Way Back When
17 July 1960
The first amateur radio moon-bounce two-way microwave communication took place on 1296 MHz.
17 July 1999
The ARRL Board of Directors unanimously approved the recommendation of the ARRL Executive Committee to emphasize the initials “ARRL” in conjunction with the tag line, “The national association for Amateur Radio®.”
23 July 1962
The Telstar satellite was used to make the first live transatlantic television transmissions.
25 July 1924
The Bureau of Navigation, Department of Commerce, granted amateur radio operators access to five new bands: 75 to 80 meters (3.75 to 4.0MHz); 40 to 48 meters (6.25 to 7.5MHz) 20 to 22 meters (13.6 to 15MHz); and 4 to 5 meters (60 to 75 MHz). These new bands were in addition to the existing 150- to 200-meter band. The new bands were restricted to CW only.
Nikola Tesla (Никола Тесла; 10 July 1856 – 7 January 1943) was a Serbian American inventor, electrical engineer, mechanical engineer, physicist, and futurist best known for his contributions to the design of the modern alternating current electricity supply system. Tesla’s experiments led to many patents furthering development in radio.
Tesla’s theories on the possibility of the transmission by radio waves go back as far as lectures and demonstrations in 1893 in St. Louis, Missouri, the Franklin Institute in Philadelphia, Pennsylvania, and the National Electric Light Association. Many devices such as the Tesla Coil were used in the further development of radio.
In 1900, Tesla was granted patents for a “system of transmitting electrical energy” and “an electrical transmitter.” When Guglielmo Marconi made his famous first-ever transatlantic radio transmission in 1901, Tesla quipped that it was done with 17 Tesla patents, though there is little to support this claim.
Tesla about 1890
Tesla Envisions the Smart Phone in 1901
In the race to develop transatlantic radio, Tesla described to his funder and business partner, J.P. Morgan, a new means of instant communication that involved gathering stock quotes and telegram messages, funneling them to his laboratory, where he would encode them and assign them each a new frequency. That frequency would be broadcast to a device that would fit in your hand, he explained. In other words, Tesla had envisioned the smart phone and wireless internet, according to W. Bernard Carlson, author of Tesla: Inventor of the Electrical Age.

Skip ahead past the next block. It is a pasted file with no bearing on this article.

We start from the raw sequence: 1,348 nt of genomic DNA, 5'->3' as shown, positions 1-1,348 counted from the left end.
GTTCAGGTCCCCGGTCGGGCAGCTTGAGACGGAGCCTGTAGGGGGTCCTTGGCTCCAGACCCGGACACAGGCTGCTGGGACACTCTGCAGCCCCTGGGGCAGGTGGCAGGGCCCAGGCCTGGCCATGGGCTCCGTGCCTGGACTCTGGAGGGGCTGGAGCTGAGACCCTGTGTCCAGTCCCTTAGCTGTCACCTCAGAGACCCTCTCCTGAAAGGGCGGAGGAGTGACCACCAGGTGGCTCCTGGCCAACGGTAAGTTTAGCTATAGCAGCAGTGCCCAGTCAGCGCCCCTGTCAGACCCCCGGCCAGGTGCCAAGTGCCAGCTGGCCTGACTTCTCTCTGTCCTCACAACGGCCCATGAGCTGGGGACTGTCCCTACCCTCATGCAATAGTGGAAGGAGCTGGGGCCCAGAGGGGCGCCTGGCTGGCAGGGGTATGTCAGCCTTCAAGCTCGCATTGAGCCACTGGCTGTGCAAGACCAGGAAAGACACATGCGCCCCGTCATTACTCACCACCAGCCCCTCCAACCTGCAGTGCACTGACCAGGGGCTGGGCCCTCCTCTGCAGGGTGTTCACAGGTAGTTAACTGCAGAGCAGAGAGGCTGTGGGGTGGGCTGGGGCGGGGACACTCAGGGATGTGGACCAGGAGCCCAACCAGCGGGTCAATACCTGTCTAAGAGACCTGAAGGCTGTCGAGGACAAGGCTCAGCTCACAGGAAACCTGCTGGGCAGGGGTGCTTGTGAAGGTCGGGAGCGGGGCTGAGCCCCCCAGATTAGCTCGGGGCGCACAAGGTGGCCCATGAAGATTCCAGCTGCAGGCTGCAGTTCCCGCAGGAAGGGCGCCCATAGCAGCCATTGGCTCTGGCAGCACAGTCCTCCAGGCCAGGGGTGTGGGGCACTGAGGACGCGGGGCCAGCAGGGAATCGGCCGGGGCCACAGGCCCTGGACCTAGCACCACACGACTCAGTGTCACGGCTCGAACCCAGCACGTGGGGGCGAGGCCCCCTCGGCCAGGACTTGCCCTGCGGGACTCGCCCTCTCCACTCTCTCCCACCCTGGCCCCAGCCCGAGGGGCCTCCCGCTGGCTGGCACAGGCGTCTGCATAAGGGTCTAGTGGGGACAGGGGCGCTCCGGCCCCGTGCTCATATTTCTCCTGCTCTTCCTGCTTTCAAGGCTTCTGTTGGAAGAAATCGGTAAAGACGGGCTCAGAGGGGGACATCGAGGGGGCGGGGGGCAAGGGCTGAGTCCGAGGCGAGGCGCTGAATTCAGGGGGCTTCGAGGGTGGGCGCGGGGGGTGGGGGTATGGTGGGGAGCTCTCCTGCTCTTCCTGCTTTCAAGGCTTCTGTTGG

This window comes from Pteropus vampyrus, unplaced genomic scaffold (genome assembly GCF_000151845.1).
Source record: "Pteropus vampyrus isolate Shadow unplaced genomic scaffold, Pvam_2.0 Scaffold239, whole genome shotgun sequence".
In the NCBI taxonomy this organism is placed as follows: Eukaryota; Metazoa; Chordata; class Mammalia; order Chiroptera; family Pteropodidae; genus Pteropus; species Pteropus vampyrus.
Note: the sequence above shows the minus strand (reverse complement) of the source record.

On 7 January 1943, at the age of 86, Tesla died alone in his room at the New Yorker Hotel.
Tesla with a few of his inventions
Tesla and one of his experiments (known to be a composite photo)
James Millen, W1HRX, (11 July 1904 – 8 June 1987) was a radio designer and engineer who helped move the National Toy Company into the electronics business as the National Company, Inc., makers of high-quality radio equipment for military and amateur use. Millen joined National in 1927 as Chief Engineer and General Manager. When the company went public in 1938, he formed the James Millen Company. The company was known for their extremely high-quality products for the commercial and amateur markets.
Walter Hermann Schottky (23 July 1886 – 4 March 1976) was a German physicist who played a major early role in developing the theory of electron and ion emission phenomena. Schottky formulated a theory that expressed his understanding of the physical processes governing cathode ray tubes. This theory laid the foundation that enabled him to develop the screen-grid tube successfully in early 1916.
His research in solid-state physics and electronics yielded many effects and devices that now bear his name (Schottky effect, Schottky barrier, Schottky diode).
Mahlon Loomis (21 July 1826 – 13 October 1886) was an American dentist known for proposing a wireless communication and power delivery system based on his idea of charging a layer of the earth’s atmosphere.
Loomis, a Washington, DC dentist, claimed to have transmitted signals in October 1866 between two Blue Ridge Mountain-tops 14 miles apart in Virginia, using kites as antennas, but without having identified the names of independent witnesses.